"I know he's not going to leap up like Lassie, but will he jump and get agitated" after revival, Starke asked. Shaking his head, Demma said no, the dog would "probably be so weak. When your heart stops, it's a bad day."
The Los Angeles branch of the American Red Cross developed the pet first aid class in the early 1990s. The Alexandria chapter started offering the training last year and conducts sessions about four times a month, depending on interest. "Old Town has a large population of people who have dogs," said Mona Assaf, director of volunteers and community education for the Alexandria chapter, the only local one that carries the class in its curriculum. "This is definitely a place where people care about their pets."
Instructor qualifications include human CPR and first aid certification and a love of animals. In addition to running the class, the Alexandria chapter sells the pet first aid book separately as well as a first aid kit.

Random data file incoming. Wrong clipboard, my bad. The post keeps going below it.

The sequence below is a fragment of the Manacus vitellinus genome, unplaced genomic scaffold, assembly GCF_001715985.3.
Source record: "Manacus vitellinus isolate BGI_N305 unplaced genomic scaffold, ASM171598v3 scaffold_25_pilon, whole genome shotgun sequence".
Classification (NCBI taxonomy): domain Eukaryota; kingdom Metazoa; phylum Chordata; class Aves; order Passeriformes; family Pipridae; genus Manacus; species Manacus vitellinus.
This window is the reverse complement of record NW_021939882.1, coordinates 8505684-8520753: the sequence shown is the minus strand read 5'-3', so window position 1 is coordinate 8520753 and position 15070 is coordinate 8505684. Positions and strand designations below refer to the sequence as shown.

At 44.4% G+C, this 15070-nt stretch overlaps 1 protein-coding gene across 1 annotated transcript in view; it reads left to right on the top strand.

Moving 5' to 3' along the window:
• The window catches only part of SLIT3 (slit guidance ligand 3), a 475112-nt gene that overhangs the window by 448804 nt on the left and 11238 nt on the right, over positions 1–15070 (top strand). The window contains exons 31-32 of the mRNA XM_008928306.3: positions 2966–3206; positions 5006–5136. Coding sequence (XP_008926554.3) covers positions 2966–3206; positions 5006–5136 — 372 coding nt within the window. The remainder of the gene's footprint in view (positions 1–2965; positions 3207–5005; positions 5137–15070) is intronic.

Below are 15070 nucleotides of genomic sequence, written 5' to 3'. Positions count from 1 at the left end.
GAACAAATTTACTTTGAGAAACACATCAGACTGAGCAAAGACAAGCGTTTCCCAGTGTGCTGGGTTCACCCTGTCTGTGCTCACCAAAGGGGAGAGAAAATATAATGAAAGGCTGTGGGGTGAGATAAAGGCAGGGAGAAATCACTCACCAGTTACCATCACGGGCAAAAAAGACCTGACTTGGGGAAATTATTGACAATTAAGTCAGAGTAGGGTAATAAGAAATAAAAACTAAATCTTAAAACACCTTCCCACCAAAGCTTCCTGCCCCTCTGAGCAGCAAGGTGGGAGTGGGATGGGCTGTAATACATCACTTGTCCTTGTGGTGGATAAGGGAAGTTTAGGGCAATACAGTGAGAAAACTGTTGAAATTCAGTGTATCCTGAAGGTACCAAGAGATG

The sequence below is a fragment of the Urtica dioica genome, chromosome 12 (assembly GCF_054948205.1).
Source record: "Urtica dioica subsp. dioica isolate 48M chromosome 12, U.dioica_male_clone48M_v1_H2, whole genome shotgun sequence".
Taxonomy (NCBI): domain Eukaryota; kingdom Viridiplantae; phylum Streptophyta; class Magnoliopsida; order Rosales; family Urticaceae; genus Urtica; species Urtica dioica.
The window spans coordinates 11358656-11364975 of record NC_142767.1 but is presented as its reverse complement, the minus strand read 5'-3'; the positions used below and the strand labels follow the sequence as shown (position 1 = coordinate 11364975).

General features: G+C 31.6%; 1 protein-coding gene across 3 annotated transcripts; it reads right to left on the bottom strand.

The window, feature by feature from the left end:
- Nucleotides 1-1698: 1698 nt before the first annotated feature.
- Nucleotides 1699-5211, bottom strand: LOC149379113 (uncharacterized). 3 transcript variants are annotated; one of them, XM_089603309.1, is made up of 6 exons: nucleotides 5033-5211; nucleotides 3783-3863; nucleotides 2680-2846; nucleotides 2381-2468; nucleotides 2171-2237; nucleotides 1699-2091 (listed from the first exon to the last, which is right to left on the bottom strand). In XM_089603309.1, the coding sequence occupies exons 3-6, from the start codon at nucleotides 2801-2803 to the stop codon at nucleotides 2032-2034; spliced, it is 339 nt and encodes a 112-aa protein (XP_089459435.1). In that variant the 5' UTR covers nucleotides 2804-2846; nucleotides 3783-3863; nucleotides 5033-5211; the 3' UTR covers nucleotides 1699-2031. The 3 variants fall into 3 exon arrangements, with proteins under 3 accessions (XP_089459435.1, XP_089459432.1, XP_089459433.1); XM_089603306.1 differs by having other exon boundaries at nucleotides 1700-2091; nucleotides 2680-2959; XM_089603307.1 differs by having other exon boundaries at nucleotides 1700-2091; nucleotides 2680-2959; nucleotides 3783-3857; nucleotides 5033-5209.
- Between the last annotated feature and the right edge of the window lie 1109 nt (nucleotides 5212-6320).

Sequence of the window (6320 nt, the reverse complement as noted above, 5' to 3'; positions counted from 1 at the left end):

All the people taking Demma's class owned pets and most attended the class for similar reasons. Cheverly resident Diane Heil, a Humane Society volunteer, spotted a notice for the class in a newsletter. "Since I'm around animals all the time, I figured it would be a good thing to learn all this good stuff," she said. Heil shares her home with three cats--Pumpkin, Peetey and Smitty--and two dogs, Jake and Maverick. She plans to review the book quarterly, so the information will stay fresh in her mind.